The Teton Antique Steam and Gas Association’s 38th annual Threshing Bee and Bazaar will be held Sept. 17-19 on the TASGA grounds in Choteau.
“We are all excited to be hosting the annual event and welcome everyone to come and join the fun one day or all three,” said TASGA member Sandy Corey.
The grounds will be open from noon to 5 p.m. on Friday and 8 a.m. to 5 p.m. on Saturday and Sunday. Admission is $10 a person or $25 a family and is good for all three days. Children 12 and under will be admitted free of charge. Dogs are welcome to attend with their owners but must be on a leash.
Corey said the group felt fortunate they were able to hold the event in 2020 when many were cancelled due to COVID-19 concerns. Given it is primarily an outdoor event, it was easier for those attending to be socially distanced from each other. That still holds true this year, Corey said. “We are making sure the areas that need cleaning are done so as often as possible and encourage anyone who wishes to wear a mask while attending to do so,” she added.
Daily activities include a threshing demonstration at 1 p.m. and parade of tractors at 3 p.m. There will also be tractor-drawn train rides for children who are seated in converted storage drums from approximately 9:30 a.m. to 5 p.m. There will also be face painting for the youngsters.
There will be food and concessions on the grounds catered by Patti Toren, including breakfast served both Saturday and Sunday. A pulled pork dinner will be served on Saturday starting at 4 p.m.
Jerry Coburn will oversee the blacksmith shop and give a demonstration each day. Andy Watson, owner of Big Sky Pottery in Fairfield, will give pottery demonstrations on Saturday. New this year will be a display of old sewing machines and a few quilts. Janice Greyn is in charge of this display, which will be at the depot.
Sunday will include a church service at 9 a.m. in the TASGA Country Church led by the Accordion Gospel Players from Great Falls. Gloria Lannen is helping with the church service. Members of the Choteau Community Band are tentatively scheduled to provide music from 11 a.m. to noon on Sunday near the depot.
Buildings on the grounds include the Old Time Print Shop, TASGA Country Church, a homestead house, schoolhouse, blacksmith shop, the Collins Post Office and the Choteau Train Depot. There will be demonstrations at some of the shops throughout the event. Corey said club members cut and bind the grain and haul the grain to be used in the threshing demonstrations. The group also made a trip to the mountains to gather logs to be cut in the sawmill.
There will also be stationary engines and vintage tractors to see on the grounds. There are displays of tools and other treasurers throughout the buildings for those attending to find.
“Exhibitors, crafters and vendors are welcome to come and participate for one day or all three,” Corey said. Those interested do not have to pre-register but can contact Corey at 406-466-5409 for additional information.
Barbara Larsen is organizing local musicians to provide music at the grounds.
The group will also be selling raffle tickets for a variety of prizes. The raffle will feature a variety of handmade items including a rocking chair, wooden toy and bench to a painted saw blade, a framed picture of an old truck when gathering hay and a horseshoe tree. The drawing will be held Sunday afternoon. Ticket holders do not need to be present to win.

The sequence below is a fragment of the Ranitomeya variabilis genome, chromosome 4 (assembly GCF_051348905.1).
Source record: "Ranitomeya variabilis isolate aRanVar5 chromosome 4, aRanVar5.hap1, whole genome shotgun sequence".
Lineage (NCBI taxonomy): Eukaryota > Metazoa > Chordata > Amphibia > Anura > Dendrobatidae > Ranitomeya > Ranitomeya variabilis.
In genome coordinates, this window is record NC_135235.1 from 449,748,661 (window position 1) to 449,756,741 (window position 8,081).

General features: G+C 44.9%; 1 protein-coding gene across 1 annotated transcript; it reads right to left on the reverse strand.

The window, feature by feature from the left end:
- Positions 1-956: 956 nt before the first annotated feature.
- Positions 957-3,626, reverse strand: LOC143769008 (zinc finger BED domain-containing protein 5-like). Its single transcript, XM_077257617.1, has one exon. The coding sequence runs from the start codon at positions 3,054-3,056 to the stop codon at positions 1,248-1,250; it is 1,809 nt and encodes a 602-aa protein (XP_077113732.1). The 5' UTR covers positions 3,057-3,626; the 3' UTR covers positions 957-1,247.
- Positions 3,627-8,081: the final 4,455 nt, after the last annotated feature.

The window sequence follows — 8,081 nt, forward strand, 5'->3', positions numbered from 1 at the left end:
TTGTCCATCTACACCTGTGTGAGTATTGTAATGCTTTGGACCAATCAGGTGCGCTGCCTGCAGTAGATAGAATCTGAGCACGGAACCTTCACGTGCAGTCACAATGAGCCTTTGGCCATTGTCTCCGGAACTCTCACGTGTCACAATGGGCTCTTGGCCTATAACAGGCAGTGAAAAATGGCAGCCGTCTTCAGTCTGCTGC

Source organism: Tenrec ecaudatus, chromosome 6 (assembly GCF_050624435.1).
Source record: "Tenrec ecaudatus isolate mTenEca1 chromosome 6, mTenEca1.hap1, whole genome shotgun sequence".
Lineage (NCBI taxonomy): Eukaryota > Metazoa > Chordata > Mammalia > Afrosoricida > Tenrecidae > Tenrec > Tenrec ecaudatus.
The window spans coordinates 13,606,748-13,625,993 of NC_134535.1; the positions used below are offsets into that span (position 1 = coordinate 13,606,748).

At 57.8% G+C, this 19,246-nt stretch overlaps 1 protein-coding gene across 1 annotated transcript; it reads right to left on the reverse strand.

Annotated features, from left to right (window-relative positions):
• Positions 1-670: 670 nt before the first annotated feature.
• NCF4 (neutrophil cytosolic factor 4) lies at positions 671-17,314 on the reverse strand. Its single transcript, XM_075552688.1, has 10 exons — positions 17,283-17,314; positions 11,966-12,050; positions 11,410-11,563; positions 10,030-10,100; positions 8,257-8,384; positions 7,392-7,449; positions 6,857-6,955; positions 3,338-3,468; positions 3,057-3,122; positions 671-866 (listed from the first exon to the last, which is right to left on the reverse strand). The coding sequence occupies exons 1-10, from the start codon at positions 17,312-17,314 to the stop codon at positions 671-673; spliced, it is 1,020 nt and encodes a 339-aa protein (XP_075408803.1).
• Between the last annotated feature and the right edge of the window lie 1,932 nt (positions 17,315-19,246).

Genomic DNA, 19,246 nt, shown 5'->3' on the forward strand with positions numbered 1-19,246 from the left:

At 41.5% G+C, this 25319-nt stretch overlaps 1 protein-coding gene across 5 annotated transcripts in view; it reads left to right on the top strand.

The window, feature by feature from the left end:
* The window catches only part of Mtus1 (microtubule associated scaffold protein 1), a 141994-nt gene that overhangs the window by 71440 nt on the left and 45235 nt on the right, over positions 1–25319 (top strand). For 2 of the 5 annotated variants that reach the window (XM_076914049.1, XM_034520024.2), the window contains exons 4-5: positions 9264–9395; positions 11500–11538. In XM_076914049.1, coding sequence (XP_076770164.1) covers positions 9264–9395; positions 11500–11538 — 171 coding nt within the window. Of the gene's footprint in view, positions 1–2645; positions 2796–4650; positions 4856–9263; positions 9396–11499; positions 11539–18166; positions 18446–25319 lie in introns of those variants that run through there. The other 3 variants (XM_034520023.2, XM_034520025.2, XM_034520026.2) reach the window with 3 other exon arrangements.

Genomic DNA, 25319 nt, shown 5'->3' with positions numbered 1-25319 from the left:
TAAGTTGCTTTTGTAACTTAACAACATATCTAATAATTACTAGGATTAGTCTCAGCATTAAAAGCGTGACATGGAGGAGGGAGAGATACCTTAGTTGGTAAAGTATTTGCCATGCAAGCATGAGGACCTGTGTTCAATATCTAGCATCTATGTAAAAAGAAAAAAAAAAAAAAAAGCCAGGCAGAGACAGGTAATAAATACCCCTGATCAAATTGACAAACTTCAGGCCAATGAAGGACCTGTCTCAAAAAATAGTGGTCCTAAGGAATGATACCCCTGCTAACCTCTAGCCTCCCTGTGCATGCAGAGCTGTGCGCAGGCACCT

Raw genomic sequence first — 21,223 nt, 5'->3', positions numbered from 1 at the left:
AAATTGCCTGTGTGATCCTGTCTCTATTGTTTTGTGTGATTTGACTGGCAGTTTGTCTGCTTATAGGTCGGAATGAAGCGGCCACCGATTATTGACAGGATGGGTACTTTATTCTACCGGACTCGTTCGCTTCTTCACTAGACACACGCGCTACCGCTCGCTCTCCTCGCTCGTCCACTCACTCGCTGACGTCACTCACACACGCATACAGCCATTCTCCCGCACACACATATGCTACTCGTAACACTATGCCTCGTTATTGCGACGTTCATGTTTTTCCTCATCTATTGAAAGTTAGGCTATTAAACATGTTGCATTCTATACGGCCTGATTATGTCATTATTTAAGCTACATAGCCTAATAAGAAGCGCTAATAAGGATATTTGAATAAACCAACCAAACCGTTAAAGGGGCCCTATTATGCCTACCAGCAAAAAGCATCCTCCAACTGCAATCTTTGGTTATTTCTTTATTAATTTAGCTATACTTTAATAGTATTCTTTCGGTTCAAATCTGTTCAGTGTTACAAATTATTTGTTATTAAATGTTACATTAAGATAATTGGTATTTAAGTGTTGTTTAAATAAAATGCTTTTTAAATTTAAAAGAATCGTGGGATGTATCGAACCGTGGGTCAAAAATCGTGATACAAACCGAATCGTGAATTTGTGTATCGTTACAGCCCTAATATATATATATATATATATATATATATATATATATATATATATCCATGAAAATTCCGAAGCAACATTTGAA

Dan Lannen, who has been a member of TASGA since 1988, is the 2021 Threshing Bee honoree. At noon on Saturday, Lannen will be recognized, and cupcakes served to honor his dedication to the group and the yearly Threshing Bee event.
The TASGA association was formed in 1983. Corey estimates there are about 30 members with an average of 20 attending the meetings. “We welcomed a few new members this year and would love to have others join us as well,” Corey said.
The first few bees were held at Ove Larson’s property north of Choteau. The group elected to find a central location for the group. Choteau was selected and land was leased from both the town and county beside the Choteau Weatherbeater Arena.
According to charter member Rick Corey, when the group acquired the old train depot, things really began to take off. There has been a lot more added and hundreds of hours of volunteer labor to bring the grounds up to where they are today.
Corey said most members are retired, but that certainly isn’t a requirement. They welcome men and women of all ages. The association meets at 2 p.m. on the last Sunday of each month and is always looking for new members. Dues are $15 a year.
TASGA members volunteer their time at the grounds, as well. Throughout the year, they do general maintenance and scheduled painting projects.
Corey said there weren’t any major changes made to the grounds this year. They did replace several boards on the dock of the depot and hope to add new paint to the announcers’ stand before Friday.
The Threshing Bee event is the group’s biggest fundraiser of the year. They will have T-shirts and hats for sale in the depot to add to the profit. The funds raised are used for upkeep of the grounds.
This year, the club had floats in the Choteau Fourth of July parade, the Dutton Fun Day parade and the Fairfield Swim Day parade. The members were excited to take first in each of the parades. “It was fun to participate in the area celebrations and hopefully get our name and the dates for the Threshing Bee out there so people could put it on their calendars and attend,” Corey said.
The club members welcome everyone to attend the three-day event and enjoy looking around the grounds and taking part in the activities that are planned. “The weekend is always filled with fun for all ages,” Corey said.